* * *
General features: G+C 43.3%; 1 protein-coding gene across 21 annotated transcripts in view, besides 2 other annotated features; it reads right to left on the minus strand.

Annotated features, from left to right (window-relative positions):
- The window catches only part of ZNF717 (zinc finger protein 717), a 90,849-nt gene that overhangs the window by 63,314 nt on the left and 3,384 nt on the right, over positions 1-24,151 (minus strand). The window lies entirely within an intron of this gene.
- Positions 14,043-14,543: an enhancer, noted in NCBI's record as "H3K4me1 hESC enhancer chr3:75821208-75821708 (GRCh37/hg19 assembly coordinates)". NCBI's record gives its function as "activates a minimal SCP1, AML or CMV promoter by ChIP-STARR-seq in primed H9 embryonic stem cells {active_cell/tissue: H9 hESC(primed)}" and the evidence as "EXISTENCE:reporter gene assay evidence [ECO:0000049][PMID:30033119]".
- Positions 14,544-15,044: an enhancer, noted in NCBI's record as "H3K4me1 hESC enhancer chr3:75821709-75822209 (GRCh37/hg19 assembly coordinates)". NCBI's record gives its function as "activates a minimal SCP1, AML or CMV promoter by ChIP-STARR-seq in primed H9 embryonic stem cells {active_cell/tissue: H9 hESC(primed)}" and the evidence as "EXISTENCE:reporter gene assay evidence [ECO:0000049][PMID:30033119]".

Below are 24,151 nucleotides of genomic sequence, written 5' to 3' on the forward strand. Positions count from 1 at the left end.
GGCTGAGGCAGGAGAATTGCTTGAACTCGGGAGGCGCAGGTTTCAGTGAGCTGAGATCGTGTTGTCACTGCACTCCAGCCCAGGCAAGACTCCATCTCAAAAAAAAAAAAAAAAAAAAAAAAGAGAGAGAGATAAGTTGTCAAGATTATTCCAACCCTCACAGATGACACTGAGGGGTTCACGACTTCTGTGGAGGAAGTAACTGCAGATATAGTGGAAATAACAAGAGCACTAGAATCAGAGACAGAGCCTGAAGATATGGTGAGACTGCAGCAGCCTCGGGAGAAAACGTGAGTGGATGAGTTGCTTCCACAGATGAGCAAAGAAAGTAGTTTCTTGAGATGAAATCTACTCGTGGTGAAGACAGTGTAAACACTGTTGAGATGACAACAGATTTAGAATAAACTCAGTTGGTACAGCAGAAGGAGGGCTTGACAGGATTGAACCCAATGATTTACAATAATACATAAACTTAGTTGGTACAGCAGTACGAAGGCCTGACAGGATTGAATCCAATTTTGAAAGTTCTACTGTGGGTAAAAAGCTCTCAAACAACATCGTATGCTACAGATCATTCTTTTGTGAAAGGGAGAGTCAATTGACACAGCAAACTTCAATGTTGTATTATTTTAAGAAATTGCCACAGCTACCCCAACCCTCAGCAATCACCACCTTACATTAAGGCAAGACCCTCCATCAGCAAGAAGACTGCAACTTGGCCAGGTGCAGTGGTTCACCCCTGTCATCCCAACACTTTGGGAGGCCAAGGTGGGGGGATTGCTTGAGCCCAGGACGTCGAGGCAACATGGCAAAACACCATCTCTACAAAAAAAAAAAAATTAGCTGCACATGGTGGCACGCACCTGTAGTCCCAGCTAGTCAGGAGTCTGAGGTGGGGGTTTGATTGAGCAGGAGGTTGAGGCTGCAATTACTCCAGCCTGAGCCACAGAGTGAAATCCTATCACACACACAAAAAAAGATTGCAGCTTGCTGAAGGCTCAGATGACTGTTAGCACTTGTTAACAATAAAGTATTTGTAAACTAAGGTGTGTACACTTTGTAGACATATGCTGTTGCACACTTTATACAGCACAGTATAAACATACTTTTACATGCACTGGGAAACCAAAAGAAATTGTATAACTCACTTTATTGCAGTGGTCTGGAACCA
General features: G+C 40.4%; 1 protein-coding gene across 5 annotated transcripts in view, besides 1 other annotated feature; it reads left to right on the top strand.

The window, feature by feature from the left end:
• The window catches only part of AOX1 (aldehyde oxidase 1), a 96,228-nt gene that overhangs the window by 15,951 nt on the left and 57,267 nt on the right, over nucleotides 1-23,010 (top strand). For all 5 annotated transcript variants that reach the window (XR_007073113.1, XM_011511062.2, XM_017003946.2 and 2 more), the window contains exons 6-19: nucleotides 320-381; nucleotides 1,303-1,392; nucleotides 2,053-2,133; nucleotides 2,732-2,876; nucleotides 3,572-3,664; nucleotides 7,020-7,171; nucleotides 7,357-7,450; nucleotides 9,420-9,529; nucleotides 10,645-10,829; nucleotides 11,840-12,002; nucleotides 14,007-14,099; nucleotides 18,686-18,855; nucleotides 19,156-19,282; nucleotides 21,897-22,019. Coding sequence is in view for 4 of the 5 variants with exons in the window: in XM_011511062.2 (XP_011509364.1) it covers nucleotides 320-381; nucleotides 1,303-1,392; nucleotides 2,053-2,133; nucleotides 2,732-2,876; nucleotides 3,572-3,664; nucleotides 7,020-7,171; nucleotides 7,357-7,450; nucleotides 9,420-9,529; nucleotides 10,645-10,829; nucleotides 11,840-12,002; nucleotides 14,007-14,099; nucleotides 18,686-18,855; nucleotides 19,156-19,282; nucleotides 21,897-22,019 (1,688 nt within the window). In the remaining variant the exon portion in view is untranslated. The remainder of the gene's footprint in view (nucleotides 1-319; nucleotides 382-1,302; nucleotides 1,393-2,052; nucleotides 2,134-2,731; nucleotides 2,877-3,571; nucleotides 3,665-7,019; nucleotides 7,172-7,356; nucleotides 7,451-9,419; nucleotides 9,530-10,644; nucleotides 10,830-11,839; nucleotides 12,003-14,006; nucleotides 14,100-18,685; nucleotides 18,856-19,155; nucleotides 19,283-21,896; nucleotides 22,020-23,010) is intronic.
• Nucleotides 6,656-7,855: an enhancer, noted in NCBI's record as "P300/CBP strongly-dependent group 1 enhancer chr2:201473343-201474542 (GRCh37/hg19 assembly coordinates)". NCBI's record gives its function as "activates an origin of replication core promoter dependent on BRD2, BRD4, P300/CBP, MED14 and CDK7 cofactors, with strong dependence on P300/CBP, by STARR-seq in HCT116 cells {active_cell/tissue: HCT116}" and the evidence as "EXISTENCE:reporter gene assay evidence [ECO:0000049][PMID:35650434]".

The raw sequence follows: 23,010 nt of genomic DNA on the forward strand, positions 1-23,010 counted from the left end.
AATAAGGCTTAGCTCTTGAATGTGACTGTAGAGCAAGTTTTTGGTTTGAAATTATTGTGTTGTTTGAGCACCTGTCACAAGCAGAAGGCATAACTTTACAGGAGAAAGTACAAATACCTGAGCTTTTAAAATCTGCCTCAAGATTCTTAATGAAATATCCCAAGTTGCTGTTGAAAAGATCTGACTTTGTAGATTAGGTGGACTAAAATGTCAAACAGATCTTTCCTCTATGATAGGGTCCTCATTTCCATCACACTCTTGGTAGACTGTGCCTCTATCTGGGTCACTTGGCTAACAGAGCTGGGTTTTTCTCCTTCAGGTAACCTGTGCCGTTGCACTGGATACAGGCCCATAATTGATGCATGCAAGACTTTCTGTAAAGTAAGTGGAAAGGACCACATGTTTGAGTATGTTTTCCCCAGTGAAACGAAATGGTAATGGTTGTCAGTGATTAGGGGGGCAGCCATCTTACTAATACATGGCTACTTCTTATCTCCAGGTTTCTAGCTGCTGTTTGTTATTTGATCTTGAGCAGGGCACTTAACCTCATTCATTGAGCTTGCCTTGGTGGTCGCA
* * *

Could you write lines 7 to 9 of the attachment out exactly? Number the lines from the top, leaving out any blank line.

GGCTGAGGCAGGAGAATTGCTTGAACTCGGGAGGCGCAGGTTTCAGTGAGCTGAGATCGTGTTGTCACTGCACTCCAGCCCAGGCAAGACTCCATCTCAAAAAAAAAAAAAAAAAAAAAAAAGAGAGAGAGATAAGTTGTCAAGATTATTCCAACCCTCACAGATGACACTGAGGGGTTCACGACTTCTGTGGAGGAAGTAACTGCAGATATAGTGGAAATAACAAGAGCACTAGAATCAGAGACAGAGCCTGAAGATATGGTGAGACTGCAGCAGCCTCGGGAGAAAACGTGAGTGGATGAGTTGCTTCCACAGATGAGCAAAGAAAGTAGTTTCTTGAGATGAAATCTACTCGTGGTGAAGACAGTGTAAACACTGTTGAGATGACAACAGATTTAGAATAAACTCAGTTGGTACAGCAGAAGGAGGGCTTGACAGGATTGAACCCAATGATTTACAATAATACATAAACTTAGTTGGTACAGCAGTACGAAGGCCTGACAGGATTGAATCCAATTTTGAAAGTTCTACTGTGGGTAAAAAGCTCTCAAACAACATCGTATGCTACAGATCATTCTTTTGTGAAAGGGAGAGTCAATTGACACAGCAAACTTCAATGTTGTATTATTTTAAGAAATTGCCACAGCTACCCCAACCCTCAGCAATCACCACCTTACATTAAGGCAAGACCCTCCATCAGCAAGAAGACTGCAACTTGGCCAGGTGCAGTGGTTCACCCCTGTCATCCCAACACTTTGGGAGGCCAAGGTGGGGGGATTGCTTGAGCCCAGGACGTCGAGGCAACATGGCAAAACACCATCTCTACAAAAAAAAAAAAATTAGCTGCACATGGTGGCACGCACCTGTAGTCCCAGCTAGTCAGGAGTCTGAGGTGGGGGTTTGATTGAGCAGGAGGTTGAGGCTGCAATTACTCCAGCCTGAGCCACAGAGTGAAATCCTATCACACACACAAAAAAAGATTGCAGCTTGCTGAAGGCTCAGATGACTGTTAGCACTTGTTAACAATAAAGTATTTGTAAACTAAGGTGTGTACACTTTGTAGACATATGCTGTTGCACACTTTATACAGCACAGTATAAACATACTTTTACATGCACTGGGAAACCAAAAGAAATTGTATAACTCACTTTATTGCAGTGGTCTGGAACCA
General features: G+C 40.4%; 1 protein-coding gene across 5 annotated transcripts in view, besides 1 other annotated feature; it reads left to right on the top strand.

The window, feature by feature from the left end: